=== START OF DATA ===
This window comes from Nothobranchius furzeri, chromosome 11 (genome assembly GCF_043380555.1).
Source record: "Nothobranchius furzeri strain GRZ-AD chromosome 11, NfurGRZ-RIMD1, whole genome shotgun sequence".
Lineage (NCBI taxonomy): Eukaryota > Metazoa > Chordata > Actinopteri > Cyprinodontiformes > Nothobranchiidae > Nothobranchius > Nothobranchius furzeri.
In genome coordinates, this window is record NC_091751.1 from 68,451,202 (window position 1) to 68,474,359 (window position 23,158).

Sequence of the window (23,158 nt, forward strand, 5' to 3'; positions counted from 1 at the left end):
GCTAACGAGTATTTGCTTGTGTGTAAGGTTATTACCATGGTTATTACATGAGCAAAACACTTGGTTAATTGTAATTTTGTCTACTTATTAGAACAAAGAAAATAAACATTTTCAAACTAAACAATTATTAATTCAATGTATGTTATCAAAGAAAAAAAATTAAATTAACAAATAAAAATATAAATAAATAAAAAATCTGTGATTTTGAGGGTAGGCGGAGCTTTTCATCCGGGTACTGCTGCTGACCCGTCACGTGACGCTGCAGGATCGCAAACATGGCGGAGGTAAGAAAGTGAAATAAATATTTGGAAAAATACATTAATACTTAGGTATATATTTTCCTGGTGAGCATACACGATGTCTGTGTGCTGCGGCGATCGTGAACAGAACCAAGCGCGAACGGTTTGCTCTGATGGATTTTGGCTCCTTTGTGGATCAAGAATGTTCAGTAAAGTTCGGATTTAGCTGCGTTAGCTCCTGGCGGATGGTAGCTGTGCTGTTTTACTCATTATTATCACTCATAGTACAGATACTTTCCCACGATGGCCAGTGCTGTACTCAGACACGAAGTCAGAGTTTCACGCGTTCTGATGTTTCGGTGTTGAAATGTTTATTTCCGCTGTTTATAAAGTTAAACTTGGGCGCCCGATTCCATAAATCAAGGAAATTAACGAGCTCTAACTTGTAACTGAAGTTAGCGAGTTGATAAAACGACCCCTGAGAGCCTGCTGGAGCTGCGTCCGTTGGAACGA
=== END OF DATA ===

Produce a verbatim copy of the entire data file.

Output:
This window comes from Nothobranchius furzeri, chromosome 11 (genome assembly GCF_043380555.1).
Source record: "Nothobranchius furzeri strain GRZ-AD chromosome 11, NfurGRZ-RIMD1, whole genome shotgun sequence".
Lineage (NCBI taxonomy): Eukaryota > Metazoa > Chordata > Actinopteri > Cyprinodontiformes > Nothobranchiidae > Nothobranchius > Nothobranchius furzeri.
In genome coordinates, this window is record NC_091751.1 from 68,451,202 (window position 1) to 68,474,359 (window position 23,158).

Sequence of the window (23,158 nt, forward strand, 5' to 3'; positions counted from 1 at the left end):
GCTAACGAGTATTTGCTTGTGTGTAAGGTTATTACCATGGTTATTACATGAGCAAAACACTTGGTTAATTGTAATTTTGTCTACTTATTAGAACAAAGAAAATAAACATTTTCAAACTAAACAATTATTAATTCAATGTATGTTATCAAAGAAAAAAAATTAAATTAACAAATAAAAATATAAATAAATAAAAAATCTGTGATTTTGAGGGTAGGCGGAGCTTTTCATCCGGGTACTGCTGCTGACCCGTCACGTGACGCTGCAGGATCGCAAACATGGCGGAGGTAAGAAAGTGAAATAAATATTTGGAAAAATACATTAATACTTAGGTATATATTTTCCTGGTGAGCATACACGATGTCTGTGTGCTGCGGCGATCGTGAACAGAACCAAGCGCGAACGGTTTGCTCTGATGGATTTTGGCTCCTTTGTGGATCAAGAATGTTCAGTAAAGTTCGGATTTAGCTGCGTTAGCTCCTGGCGGATGGTAGCTGTGCTGTTTTACTCATTATTATCACTCATAGTACAGATACTTTCCCACGATGGCCAGTGCTGTACTCAGACACGAAGTCAGAGTTTCACGCGTTCTGATGTTTCGGTGTTGAAATGTTTATTTCCGCTGTTTATAAAGTTAAACTTGGGCGCCCGATTCCATAAATCAAGGAAATTAACGAGCTCTAACTTGTAACTGAAGTTAGCGAGTTGATAAAACGACCCCTGAGAGCCTGCTGGAGCTGCGTCCGTTGGAACGA